Housing Development on America's Private Forests
Forests on the Edge results indicate that many private forests — particularly in the East, where most private forests occur — are likely to see substantial increases in housing development in the next three decades. More than 44 million acres of private forest are projected to experience increased housing development by 2030.
Local jurisdictions and States can plan and target efforts to prevent or reduce conversion of some of their most valuable forest lands to keep our private working forests resilient and productive long into the future.
Some 44.2 million acres (over 11 percent) of private forest across the conterminous United States could experience substantial increases in housing density by 2030.
Although most watersheds meeting our selection criteria are projected to undergo significant housing density shifts on less than 5 percent of their surface area, these shifts could have significant impacts at the local level. Twenty-six watersheds were projected to experience increased housing development on more than 20 percent of the watershed's area. On a national level this may not be considerable; however, such a level of change could have tremendous impacts on many ecological values in these watersheds, including water quality.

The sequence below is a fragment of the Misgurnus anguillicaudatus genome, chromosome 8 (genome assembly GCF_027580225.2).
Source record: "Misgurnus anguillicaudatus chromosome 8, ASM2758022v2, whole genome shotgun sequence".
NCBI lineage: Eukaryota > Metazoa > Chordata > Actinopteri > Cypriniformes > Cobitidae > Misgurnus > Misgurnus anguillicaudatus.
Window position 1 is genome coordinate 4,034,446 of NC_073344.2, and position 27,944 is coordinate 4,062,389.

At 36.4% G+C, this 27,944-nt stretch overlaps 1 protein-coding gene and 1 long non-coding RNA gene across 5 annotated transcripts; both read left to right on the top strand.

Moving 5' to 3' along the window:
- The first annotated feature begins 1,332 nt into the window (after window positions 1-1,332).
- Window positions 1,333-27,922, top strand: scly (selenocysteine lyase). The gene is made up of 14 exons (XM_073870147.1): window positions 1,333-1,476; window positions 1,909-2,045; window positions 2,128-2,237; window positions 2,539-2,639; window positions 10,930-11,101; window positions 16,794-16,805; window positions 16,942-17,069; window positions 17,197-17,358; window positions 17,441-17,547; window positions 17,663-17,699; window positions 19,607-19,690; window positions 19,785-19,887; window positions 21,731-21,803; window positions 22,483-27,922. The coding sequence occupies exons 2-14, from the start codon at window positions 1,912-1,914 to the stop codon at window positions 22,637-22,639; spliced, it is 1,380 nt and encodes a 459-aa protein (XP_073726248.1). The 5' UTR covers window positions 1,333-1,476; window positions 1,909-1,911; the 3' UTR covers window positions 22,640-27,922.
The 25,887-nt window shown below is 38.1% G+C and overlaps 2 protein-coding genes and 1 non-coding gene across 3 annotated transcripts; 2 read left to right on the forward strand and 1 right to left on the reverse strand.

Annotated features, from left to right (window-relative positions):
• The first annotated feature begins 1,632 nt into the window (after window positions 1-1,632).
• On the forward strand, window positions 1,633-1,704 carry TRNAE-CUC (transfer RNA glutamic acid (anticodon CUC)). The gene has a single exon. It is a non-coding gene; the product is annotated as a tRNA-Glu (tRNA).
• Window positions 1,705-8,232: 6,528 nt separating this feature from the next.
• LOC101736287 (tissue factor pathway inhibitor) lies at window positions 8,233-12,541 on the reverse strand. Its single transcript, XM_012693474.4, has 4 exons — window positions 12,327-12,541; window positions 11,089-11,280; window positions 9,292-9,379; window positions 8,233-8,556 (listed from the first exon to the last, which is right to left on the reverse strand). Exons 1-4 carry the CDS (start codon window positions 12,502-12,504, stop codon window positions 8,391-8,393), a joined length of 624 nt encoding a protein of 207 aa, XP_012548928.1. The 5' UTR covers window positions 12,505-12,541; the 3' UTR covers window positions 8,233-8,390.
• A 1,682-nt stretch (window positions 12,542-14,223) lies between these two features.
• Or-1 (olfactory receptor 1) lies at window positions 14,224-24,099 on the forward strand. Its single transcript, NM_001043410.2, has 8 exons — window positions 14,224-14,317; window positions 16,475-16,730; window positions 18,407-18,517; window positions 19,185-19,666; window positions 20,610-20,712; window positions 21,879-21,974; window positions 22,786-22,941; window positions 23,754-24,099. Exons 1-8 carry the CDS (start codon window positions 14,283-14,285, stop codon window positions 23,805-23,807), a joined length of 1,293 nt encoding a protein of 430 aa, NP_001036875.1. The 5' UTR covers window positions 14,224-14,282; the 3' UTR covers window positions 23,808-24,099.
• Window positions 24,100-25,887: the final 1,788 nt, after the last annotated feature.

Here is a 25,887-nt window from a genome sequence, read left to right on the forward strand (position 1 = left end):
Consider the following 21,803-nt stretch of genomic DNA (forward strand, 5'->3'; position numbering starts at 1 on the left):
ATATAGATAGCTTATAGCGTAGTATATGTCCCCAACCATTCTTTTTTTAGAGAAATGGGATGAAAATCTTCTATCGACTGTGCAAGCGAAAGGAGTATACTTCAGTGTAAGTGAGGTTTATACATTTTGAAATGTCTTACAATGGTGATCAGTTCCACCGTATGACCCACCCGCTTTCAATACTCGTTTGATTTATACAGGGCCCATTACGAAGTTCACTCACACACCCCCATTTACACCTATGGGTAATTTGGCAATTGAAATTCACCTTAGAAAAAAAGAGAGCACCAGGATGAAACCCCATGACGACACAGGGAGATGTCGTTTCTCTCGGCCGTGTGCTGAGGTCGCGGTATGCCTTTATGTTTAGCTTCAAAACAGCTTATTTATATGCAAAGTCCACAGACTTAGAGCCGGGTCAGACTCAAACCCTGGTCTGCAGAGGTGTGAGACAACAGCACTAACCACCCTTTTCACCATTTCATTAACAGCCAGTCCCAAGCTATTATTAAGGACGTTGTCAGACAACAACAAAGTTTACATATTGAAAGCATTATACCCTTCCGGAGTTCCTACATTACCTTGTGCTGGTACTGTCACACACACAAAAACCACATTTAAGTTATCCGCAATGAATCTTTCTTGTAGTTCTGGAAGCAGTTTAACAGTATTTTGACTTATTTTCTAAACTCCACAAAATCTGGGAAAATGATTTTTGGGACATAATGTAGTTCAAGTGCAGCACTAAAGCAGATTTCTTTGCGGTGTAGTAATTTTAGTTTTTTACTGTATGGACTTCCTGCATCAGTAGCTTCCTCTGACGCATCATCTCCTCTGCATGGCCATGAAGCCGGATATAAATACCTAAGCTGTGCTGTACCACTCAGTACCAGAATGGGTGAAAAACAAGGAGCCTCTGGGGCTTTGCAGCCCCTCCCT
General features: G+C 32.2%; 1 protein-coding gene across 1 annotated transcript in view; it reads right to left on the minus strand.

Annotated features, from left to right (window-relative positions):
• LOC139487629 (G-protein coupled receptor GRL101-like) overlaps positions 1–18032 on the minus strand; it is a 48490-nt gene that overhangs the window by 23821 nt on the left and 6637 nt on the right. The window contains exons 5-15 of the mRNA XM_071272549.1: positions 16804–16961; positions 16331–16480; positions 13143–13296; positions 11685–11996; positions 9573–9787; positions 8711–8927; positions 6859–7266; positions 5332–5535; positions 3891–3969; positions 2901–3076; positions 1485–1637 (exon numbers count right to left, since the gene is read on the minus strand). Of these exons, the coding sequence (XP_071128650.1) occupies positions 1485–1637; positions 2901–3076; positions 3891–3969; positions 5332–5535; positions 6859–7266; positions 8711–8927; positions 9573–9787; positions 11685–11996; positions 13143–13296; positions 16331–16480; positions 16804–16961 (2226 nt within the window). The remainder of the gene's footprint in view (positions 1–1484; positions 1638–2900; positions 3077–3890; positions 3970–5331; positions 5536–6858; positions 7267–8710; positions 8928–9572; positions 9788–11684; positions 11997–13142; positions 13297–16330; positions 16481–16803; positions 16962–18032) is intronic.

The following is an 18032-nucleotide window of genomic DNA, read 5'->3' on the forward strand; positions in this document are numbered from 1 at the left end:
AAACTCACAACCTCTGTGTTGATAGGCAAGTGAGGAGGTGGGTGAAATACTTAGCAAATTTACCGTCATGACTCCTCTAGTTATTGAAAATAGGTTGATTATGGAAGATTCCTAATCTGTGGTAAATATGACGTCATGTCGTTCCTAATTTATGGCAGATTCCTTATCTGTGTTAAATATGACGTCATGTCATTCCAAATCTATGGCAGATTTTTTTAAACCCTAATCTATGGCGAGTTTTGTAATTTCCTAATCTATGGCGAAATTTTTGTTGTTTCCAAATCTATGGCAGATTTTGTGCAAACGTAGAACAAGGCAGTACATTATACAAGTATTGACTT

More than 15 watersheds of the 1,026 that met the selection criteria are projected to experience housing density increases on more than 200,000 acres of their surface area. The following tabulation depicts the number of acres of forest expected to shift either (a) from rural to exurban or (b) from rural or exurban to urban in each of the top 15 watersheds (all these watersheds are located in the Eastern United States):
Private forest—Includes tribal, forest industry, and non-industrial private ownerships; excluded public lands and private lands protected through conservation easements.
Rural—Private forest lands with 16 or fewer housing units per square mile. Forest lands with this housing density can generally support a diversity of economic and ecological functions commonly associated with private forests, such as management for timber, most wildlife species, and water quality.
Exurban—Private forest lands with 16 to 64 housing units per square mile. Lands with these higher housing densities can still support many wildlife species and other ecological functions, although perhaps at a reduced level. However, management for commercial timber may be less likely.
Urban—Private forest lands with 64 or more housing units per square
mile. Such lands are less likely to be used for timber production or to
contribute to wildlife habitat and water quality because of increased road
density, infrastructure, and human population levels. Such forest patches,
however, are often highly valued for their aesthetics, noise abatement
properties, and positive effect on property values.